Remember Scott Morrison’s promise in May 2019: “You vote for me, you’ll find me. You vote for Bill Shorten and you get Bill Shorten. As well as attacking Shorten, Morrison was also indicating that the rules around Liberal leadership had changed. Shortly after Morrison came in between Peter Dutton and Malcolm Turnbull to become PM, the federal parliamentary Liberal Party changed the rules for leader selection. The man who led the party to electoral victory would make it to the next election, so was now immune to the challenges and simple majority that had ousted Tony Abbott and Turnbull.
It was subtext. The main text was that you don’t want bills. To be sure, we didn’t get the bill, but now it seems that instead of the man himself, we’ve got Barnaby Joyce and the government’s climate policy was outsourced to the Nationals party room.
It reminds me of 1963 when Arthur Calwell and Gough Whitlam, then leader and deputy leader of the federal Labor Party, were asked under a street light outside Hotel Kingston for the federal executive to set Labor policy on American bases. While waiting, photographs were taken after midnight. Before Whitlam reformed the party, policy was made in the organizational wing by the federal executive without automatic representation of the parliamentary leadership. 36 Faceless Men, journalist Alan Reed called them, and the word took off.
When then-Prime Minister Robert Menzies called a snap election a few months later, he portrayed Calwell as a man who took instructions from others, and was, therefore, ineligible to be Prime Minister of Australia. Today we have a prime minister so lacking in authority and conviction that his emissions reduction policy depends on the outcome of not one, but two Sunday afternoon National Party meetings.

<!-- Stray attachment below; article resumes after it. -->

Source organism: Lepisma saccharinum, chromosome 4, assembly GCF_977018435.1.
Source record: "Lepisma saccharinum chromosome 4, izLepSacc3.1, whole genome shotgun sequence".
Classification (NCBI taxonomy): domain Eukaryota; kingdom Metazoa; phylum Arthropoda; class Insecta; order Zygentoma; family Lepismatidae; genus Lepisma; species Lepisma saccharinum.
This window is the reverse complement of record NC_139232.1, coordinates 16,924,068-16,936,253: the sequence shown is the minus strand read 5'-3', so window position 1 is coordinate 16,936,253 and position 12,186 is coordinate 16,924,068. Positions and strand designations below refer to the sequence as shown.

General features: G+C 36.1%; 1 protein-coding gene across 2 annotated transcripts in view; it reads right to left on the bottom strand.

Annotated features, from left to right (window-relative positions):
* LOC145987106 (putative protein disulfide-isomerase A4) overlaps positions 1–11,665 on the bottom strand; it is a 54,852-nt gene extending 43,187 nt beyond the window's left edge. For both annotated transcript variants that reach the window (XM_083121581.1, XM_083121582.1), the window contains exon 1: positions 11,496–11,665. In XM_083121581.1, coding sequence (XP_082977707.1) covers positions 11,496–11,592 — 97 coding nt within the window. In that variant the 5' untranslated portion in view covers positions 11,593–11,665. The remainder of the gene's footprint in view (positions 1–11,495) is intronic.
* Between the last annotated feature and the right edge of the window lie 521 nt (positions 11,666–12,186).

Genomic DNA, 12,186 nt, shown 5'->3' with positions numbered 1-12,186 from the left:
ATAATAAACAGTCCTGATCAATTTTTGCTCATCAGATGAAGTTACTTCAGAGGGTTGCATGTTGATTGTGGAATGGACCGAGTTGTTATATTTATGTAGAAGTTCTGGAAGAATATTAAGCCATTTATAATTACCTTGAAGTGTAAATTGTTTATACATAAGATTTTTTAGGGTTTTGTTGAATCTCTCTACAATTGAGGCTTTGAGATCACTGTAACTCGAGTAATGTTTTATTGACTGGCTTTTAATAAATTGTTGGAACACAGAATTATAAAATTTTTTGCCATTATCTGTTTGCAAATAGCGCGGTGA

As I have said many times, the National Party, and the Country Party before it, wields far more power than its electoral support warrants. It performed particularly well in the 2019 election, garnering around 10% of the vote, with it winning 16 seats in the lower house. It also provides five cabinet ministers, with the deputy prime minister, deputy speaker, and Keith Pitt returning to the cabinet. Its vote was similar to that of the Greens, which have a single voice in the House of Representatives. Thanks to the Senate, where the proportional voting system gives the Greens representation that more truly reflects their support in the electorate—they have nine senators to try to prevent the government’s legislation’s overpowering and investigate its actions. For.
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Why won’t Anthony Albanese now say, “You vote for Morrison, you get Barnaby. You vote for me, you get me”? And why won’t he say it over and over again? Like Abbott priced the Gillard government on carbon with the brutal retail politics of calling a tax, when Peta Credlin later admitted, it was a no-go at all. “It took about six months for Abbott to bite,” she said, “but when he did bite, Gillard was gone”.
Albanese desperately needs some cut-through lines to raise its public profile, simplify political competition, and strike a chord at Morrison. The magnificence of nations should be a gift. This plays into two already existing doubts about Morrison: his ability to lead, and his focus on electoral strategy rather than national problems.